Legacies come in all sorts of symbolic shapes and sizes, some exaggerated by history, others understated in humility. The legacy of pianist and teacher Evelyn Miller, though, is one that has such fundamental value to Knoxville’s music history that its importance cannot be overstated. As a 25-year old pianist, Miller was the first soloist with the Knoxville Symphony Orchestra on its inaugural concert in 1935. Beyond her career as a performer, Miller’s life as a piano teacher in Knoxville influenced and inspired scores of young musicians, many of whom have gone on to have substantial national careers. Although Miller died in 2006 at the age of 96, her legacy now continues through the piano recital series she founded.
After attending the William Kapell International Piano Competition at the University of Maryland in the late 1970s, Miller recognized the need for performance and reputation-building opportunities for the young winners of piano competitions. In 1980, she gathered a board of directors, applied for grants from the state of Tennessee, and launched the first season of the Young Pianist Series in Knoxville. David Northington, now a professor of piano at the University of Tennessee, was its first performer.
After 10 years of active management of the series, Miller stepped down in 1990 due to ill health. Since that time, executive director Sandra Murphy and a volunteer board of directors have maintained the program, now called the Evelyn Miller Young Pianist Series. An artistic committee consisting of local pianists and teachers—Stephen Radford, Charles Goan, and Rebecca Doyle—recommends performers to the board for each season, often after hearing them at one of the many international piano competitions. One criteria of the series is age—pianists must be 35 years old or younger.
“We occasionally have a favorite artist return to play for us,” Murphy says. “Spenser Myer, who played on our series twice and then was soloist with the KSO, has returned a fourth time to Knoxville just to visit with us and spend vacation time.”
The 5 Browns, five Juilliard-trained siblings who have made a career of performing as a group, were perhaps the YPS’ biggest draw, according to Murphy. “The 5 Browns played for us in 2006 to a sold-out audience at the Tennessee Theatre. Then they came back a year later to perform again at the Tennessee Theater. The two oldest girls, Desire and Deondra, had played for us twice before they became the wildly successful 5 Browns.”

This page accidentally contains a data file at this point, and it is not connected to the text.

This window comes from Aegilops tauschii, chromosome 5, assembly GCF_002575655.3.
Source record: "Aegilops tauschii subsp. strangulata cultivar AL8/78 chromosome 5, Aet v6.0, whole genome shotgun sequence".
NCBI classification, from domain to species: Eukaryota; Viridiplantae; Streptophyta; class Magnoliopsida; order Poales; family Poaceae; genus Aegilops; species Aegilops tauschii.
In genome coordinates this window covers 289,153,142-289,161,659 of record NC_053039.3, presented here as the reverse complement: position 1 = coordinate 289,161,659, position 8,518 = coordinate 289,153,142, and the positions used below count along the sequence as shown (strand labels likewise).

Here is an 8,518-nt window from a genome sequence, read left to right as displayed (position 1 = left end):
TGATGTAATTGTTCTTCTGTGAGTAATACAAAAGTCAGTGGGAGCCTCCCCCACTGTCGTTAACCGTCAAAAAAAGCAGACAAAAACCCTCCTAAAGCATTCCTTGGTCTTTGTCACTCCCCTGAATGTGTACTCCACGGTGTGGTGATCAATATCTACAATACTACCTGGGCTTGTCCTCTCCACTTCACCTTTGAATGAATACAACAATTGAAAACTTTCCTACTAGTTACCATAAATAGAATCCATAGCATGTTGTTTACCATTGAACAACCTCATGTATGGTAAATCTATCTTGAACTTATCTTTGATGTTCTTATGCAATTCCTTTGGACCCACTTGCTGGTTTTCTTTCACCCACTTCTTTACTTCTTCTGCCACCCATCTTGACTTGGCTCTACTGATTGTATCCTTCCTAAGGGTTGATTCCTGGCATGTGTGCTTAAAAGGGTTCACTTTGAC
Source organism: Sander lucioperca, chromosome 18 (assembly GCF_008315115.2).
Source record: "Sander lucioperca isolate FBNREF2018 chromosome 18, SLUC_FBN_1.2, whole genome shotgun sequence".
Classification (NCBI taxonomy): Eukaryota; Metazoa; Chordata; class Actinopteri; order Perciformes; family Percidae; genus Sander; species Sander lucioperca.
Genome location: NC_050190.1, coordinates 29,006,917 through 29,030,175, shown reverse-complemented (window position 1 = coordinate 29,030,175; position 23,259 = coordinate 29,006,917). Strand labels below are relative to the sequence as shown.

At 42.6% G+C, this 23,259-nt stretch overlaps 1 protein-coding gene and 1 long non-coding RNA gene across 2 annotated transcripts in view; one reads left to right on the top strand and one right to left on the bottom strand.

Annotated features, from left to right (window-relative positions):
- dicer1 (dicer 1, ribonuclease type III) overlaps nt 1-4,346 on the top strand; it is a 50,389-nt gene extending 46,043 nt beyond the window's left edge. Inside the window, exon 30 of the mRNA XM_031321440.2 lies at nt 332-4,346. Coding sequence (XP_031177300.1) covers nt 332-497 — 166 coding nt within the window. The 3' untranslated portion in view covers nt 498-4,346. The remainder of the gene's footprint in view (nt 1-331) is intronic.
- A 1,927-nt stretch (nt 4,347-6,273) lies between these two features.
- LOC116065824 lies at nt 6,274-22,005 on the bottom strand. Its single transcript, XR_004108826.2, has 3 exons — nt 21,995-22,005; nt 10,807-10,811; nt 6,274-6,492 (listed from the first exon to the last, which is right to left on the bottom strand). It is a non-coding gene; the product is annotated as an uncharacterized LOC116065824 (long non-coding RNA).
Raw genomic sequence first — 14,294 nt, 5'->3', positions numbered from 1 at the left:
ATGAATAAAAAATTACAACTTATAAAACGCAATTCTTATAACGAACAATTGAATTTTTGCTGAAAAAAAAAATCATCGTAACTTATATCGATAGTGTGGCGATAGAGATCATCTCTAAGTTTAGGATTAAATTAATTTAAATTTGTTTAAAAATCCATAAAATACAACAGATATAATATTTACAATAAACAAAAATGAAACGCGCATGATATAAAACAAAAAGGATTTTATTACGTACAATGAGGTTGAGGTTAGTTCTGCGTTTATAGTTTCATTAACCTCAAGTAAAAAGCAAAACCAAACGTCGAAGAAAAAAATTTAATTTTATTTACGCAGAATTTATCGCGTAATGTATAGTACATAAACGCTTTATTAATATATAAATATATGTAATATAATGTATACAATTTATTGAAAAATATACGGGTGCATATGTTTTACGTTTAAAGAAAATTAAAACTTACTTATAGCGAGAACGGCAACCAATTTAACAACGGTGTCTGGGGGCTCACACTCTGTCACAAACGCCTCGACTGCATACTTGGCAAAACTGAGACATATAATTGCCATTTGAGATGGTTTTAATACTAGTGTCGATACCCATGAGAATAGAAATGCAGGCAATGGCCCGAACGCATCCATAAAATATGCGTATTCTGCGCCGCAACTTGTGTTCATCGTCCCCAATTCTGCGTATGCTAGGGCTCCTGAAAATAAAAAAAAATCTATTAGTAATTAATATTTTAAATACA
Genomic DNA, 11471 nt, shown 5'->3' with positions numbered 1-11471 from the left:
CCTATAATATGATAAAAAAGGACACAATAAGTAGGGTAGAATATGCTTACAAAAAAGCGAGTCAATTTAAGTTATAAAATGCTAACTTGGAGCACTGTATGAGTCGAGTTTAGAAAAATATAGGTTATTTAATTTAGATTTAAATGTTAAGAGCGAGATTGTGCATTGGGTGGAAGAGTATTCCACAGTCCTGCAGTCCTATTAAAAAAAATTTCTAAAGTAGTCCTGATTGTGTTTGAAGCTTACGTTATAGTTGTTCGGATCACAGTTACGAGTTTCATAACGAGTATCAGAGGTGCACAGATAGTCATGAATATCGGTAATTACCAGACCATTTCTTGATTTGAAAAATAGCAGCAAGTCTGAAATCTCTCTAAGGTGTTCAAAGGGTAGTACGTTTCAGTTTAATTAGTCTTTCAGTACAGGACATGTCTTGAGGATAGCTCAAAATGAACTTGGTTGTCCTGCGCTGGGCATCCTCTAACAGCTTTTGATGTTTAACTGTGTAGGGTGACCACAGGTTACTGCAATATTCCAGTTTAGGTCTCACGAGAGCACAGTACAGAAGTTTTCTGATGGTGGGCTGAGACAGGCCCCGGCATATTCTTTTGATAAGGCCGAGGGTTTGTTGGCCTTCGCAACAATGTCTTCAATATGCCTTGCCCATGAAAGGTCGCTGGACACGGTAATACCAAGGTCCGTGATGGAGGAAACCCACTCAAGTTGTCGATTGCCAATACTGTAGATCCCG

In addition to the performance opportunities for pianists, the series offers Knoxville-area audiences the opportunity to hear young pianists who are often at exciting break-out moments in their careers. That appears to be the case for the first of this season’s recitalists, Dmitri Levkovich. Since 2005, the 31-year old Ukraine native and Canadian resident has won prizes in 10 international competitions, including first prizes at the Jose Iturbi and Hilton Head international competitions and second prizes at the Cleveland and New Orleans international competitions. This season he won third prize at the Gina Bachauer International Piano Competition and first prize at the China International Piano Competition.
Levkovich’s Sunday afternoon program will include a variety of works featured on his competition programs: three sonatas by Domenico Scarlatti (D Major, K. 45; D Minor, K. 213; and F Major, K. 17), a Haydn sonata (C Major, Hob. XVI: 48), Chopin’s Scherzo in B-flat minor, op. 31; Stravinsky’s Trois mouvements de Petrouchka; and Franz Liszt’s Sonata in B Minor.
After performing in the now-razed UT Music Hall for a number of years, the series had recently found itself in church sanctuaries. This season marks a move to the Lambert Recital Hall at the new Clayton Center for the Arts in Maryville. While the additional drive might prove a bit onerous for Knoxvillians, the acoustics and comfort level of the year-old venue should make it all worthwhile. A similarly sized and equipped space does not currently exist in Knoxville.
Following this weekend’s Levkovich recital, the series continues on Feb. 27 with pianist Soojin Ahn and on March 20 with Roberto Plano.